(vi) Ferric Reducing Antioxidant Power (FRAP) Assay. Ferric reducing antioxidant power(FRAP) assay was conducted according to the FRAP assay method [18]. This assay involved a reduction from Fe3+ to Fe2+ by electron transfer reaction. Gallic acid that acts as the calibration standard was dissolved in methanol and diluted to form standard concentration of 100 μg/ml to 3.125 μg/ml. All the crude and partition extracts were dissolved in their extracting solvent to the concentration of 500 μg/ml. 1 ml of each dissolved extract was mixed with 5 mL distilled water, 1.5 ml HCL (1 M), 1.5 ml potassium ferricyanide solution (1%, w/v), 0.5 ml of sodium dodecyl sulfate (SDS) solution, and lastly 0.5 ml of ferric chloride solution (0.2%, w/v). Each reaction tube was then vortexed and incubated at 50°C for 20 minutes. The absorbance of each mixture was measured at 750 nm using spectrophotometer and the FRAP was expressed as milligram gallic acid equivalent per gram of dry weight (mg GAE/g dry weight).

2.3. Fermentation Process to Increase Antioxidant Properties

(i) Preparation of Bacteria. The DS flower was washed and soaked in tap water for 30 minutes to remove dirt and rinsed twice with running tap water. The fresh flower was blended using mortar to make a fine paste. 22.4 g of nutrient agar powder was dissolved in 800 ml of distilled water and autoclave at 121°C for 20 minutes. The agar solution was solidified in Petri dish and stored at 37°C. By using aseptic techniques, few loops of the blended flower were streaked on the agar plate and put in the 37°C oven incubator to allow the bacteria to grow.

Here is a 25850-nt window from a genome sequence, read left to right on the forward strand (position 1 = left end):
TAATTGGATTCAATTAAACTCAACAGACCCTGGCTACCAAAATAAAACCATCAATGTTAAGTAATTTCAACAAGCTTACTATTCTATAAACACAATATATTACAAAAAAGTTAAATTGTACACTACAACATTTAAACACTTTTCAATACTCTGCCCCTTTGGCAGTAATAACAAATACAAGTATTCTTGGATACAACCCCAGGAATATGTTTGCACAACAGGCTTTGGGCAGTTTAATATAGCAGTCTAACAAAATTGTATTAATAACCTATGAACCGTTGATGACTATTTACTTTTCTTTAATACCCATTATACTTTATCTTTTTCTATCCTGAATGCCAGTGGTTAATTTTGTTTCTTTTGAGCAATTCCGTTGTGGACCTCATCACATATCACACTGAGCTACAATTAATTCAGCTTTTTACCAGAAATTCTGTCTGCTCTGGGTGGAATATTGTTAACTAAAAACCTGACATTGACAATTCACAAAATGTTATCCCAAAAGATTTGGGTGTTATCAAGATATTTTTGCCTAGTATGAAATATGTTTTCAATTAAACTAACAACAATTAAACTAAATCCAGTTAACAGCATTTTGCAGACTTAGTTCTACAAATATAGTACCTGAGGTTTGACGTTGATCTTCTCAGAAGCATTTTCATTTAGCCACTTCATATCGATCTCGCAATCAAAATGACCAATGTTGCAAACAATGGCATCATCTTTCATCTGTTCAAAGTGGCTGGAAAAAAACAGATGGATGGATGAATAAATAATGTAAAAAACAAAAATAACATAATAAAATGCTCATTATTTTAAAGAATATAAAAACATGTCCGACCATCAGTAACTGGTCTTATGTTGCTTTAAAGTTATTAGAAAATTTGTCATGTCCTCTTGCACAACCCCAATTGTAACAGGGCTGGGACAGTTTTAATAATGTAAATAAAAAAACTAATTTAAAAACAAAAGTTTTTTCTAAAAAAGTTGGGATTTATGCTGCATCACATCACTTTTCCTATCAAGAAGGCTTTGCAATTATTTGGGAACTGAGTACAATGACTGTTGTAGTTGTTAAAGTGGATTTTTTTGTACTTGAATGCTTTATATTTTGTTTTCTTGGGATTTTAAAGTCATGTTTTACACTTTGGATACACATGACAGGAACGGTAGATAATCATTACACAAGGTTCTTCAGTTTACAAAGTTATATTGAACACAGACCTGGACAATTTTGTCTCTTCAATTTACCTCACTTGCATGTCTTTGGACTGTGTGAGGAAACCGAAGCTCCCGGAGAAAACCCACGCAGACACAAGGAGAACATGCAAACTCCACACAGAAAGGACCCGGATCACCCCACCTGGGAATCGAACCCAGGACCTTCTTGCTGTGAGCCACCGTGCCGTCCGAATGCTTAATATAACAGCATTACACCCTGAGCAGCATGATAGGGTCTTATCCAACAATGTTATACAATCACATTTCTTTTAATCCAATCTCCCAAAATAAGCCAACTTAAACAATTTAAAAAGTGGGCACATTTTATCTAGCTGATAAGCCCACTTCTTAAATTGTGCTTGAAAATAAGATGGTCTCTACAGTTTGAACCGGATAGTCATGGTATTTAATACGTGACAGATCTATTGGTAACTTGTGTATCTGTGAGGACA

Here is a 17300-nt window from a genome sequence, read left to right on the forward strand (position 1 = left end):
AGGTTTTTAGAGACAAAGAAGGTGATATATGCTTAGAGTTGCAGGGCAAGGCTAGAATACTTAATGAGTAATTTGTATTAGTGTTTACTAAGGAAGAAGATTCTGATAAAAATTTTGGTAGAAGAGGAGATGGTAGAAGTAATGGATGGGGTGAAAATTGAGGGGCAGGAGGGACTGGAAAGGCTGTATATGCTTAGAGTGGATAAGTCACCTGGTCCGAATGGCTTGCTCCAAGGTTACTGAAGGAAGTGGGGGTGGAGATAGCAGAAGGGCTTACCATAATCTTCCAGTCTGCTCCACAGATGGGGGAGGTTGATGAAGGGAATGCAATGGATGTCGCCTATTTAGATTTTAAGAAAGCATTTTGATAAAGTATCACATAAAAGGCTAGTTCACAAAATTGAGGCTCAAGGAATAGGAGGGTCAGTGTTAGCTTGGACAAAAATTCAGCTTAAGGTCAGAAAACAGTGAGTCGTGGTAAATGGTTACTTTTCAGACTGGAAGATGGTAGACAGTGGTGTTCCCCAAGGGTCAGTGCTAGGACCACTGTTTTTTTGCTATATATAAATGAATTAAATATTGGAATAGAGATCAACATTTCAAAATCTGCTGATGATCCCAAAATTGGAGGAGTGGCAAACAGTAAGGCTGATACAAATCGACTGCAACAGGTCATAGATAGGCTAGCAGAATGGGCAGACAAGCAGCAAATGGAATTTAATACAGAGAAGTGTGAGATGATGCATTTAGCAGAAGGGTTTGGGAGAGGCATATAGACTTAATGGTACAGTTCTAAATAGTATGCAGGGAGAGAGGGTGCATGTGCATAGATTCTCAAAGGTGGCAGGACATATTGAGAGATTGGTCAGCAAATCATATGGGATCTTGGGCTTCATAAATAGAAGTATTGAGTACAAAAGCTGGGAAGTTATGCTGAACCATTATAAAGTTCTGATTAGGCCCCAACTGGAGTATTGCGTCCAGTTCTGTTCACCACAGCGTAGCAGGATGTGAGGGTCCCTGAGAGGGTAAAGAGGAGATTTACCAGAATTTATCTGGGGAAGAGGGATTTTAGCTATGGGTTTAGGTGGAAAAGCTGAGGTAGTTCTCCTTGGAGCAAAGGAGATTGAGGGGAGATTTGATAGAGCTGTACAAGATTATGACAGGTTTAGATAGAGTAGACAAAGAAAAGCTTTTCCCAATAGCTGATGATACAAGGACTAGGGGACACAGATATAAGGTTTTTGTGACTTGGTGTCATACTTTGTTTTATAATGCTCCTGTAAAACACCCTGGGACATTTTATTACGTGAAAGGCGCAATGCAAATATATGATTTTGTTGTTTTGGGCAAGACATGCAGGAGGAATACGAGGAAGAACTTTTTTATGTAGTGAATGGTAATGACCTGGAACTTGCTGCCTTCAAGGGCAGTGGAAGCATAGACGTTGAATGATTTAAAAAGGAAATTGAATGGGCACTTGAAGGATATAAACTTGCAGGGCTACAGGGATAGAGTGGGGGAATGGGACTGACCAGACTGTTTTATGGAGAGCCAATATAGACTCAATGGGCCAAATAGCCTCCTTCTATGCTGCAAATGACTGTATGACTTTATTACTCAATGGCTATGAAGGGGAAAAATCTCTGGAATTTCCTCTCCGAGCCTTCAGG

(ii) Fermentation of DSF. Five grams of DS fresh flower was mixed with 100 ml of 1% glacial acetic acid by using laboratory blender. The mixture was then filtered by using Whatman filter paper to get the filtrates. The filtrate which was purple in color was the flower juice or is called the medium. The medium together with the conical flask and cotton wool that will be used during the fermentation process need to be sterilized by using an autoclave at 121°C. After disinfection procedure, the cultured bacterium that has been isolated from the DS flower was inoculated into the medium. The conical flask containing the medium and the bacteria was subjected to shaking incubator for 84-hour fermentation at constant speed of 200 rpm and temperature of 37°C. The collection of fermented flower medium was done every six hours ( = time of 6-hour interval) during the 84-hour fermentation process. The collected medium was analyzed for the pH and optical density for determination of bacterial concentration. The collected medium was stored at −20°C for further analysis. The fermented medium has also been analyzed for antioxidant capacity to determine the antioxidant production by fermentation process.

(iii) pH Analysis and OD Measurement. The collected fermented medium products were analyzed for the pH by using pH meter right after each time of collection ( = 6-hour interval). Optical density (OD) was used to determine cell count. The spectrophotometer’s wavelength was set to 610 nm and distilled water was used as the blank. The absorbance reading of each fermented medium collected was taken. The OD was calculated by using the following formula: